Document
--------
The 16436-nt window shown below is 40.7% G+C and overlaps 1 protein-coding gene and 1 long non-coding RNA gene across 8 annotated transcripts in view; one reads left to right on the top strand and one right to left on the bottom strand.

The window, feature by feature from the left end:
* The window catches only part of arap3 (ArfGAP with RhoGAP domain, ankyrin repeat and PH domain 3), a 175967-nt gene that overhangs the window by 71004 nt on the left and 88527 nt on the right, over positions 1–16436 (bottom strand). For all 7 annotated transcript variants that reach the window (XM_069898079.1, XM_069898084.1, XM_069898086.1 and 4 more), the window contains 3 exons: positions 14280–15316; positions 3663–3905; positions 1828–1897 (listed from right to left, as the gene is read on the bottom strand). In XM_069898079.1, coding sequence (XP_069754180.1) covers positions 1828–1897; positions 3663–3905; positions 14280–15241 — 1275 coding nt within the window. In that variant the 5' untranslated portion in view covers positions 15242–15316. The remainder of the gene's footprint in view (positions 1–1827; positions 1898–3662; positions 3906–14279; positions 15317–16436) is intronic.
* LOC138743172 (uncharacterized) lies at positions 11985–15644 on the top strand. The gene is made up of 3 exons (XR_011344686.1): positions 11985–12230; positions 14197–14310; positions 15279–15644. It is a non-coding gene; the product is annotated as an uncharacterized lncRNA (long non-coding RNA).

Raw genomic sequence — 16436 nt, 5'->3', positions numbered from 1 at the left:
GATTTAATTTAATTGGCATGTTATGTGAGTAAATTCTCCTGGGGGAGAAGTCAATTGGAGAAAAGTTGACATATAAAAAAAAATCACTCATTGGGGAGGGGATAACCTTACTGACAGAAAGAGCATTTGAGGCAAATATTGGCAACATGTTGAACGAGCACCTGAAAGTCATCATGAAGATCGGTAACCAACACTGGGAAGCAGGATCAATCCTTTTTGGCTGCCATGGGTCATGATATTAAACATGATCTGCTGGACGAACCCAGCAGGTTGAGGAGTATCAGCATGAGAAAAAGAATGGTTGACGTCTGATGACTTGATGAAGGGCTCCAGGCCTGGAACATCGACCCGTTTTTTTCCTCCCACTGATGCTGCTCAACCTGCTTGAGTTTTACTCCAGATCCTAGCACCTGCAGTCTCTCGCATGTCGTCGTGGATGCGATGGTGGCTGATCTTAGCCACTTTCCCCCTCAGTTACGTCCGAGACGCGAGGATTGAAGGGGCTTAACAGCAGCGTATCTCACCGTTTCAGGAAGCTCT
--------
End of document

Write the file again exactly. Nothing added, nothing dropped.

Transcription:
The 16436-nt window shown below is 40.7% G+C and overlaps 1 protein-coding gene and 1 long non-coding RNA gene across 8 annotated transcripts in view; one reads left to right on the top strand and one right to left on the bottom strand.

The window, feature by feature from the left end:
* The window catches only part of arap3 (ArfGAP with RhoGAP domain, ankyrin repeat and PH domain 3), a 175967-nt gene that overhangs the window by 71004 nt on the left and 88527 nt on the right, over positions 1–16436 (bottom strand). For all 7 annotated transcript variants that reach the window (XM_069898079.1, XM_069898084.1, XM_069898086.1 and 4 more), the window contains 3 exons: positions 14280–15316; positions 3663–3905; positions 1828–1897 (listed from right to left, as the gene is read on the bottom strand). In XM_069898079.1, coding sequence (XP_069754180.1) covers positions 1828–1897; positions 3663–3905; positions 14280–15241 — 1275 coding nt within the window. In that variant the 5' untranslated portion in view covers positions 15242–15316. The remainder of the gene's footprint in view (positions 1–1827; positions 1898–3662; positions 3906–14279; positions 15317–16436) is intronic.
* LOC138743172 (uncharacterized) lies at positions 11985–15644 on the top strand. The gene is made up of 3 exons (XR_011344686.1): positions 11985–12230; positions 14197–14310; positions 15279–15644. It is a non-coding gene; the product is annotated as an uncharacterized lncRNA (long non-coding RNA).

Raw genomic sequence — 16436 nt, 5'->3', positions numbered from 1 at the left:
GATTTAATTTAATTGGCATGTTATGTGAGTAAATTCTCCTGGGGGAGAAGTCAATTGGAGAAAAGTTGACATATAAAAAAAAATCACTCATTGGGGAGGGGATAACCTTACTGACAGAAAGAGCATTTGAGGCAAATATTGGCAACATGTTGAACGAGCACCTGAAAGTCATCATGAAGATCGGTAACCAACACTGGGAAGCAGGATCAATCCTTTTTGGCTGCCATGGGTCATGATATTAAACATGATCTGCTGGACGAACCCAGCAGGTTGAGGAGTATCAGCATGAGAAAAAGAATGGTTGACGTCTGATGACTTGATGAAGGGCTCCAGGCCTGGAACATCGACCCGTTTTTTTCCTCCCACTGATGCTGCTCAACCTGCTTGAGTTTTACTCCAGATCCTAGCACCTGCAGTCTCTCGCATGTCGTCGTGGATGCGATGGTGGCTGATCTTAGCCACTTTCCCCCTCAGTTACGTCCGAGACGCGAGGATTGAAGGGGCTTAACAGCAGCGTATCTCACCGTTTCAGGAAGCTCT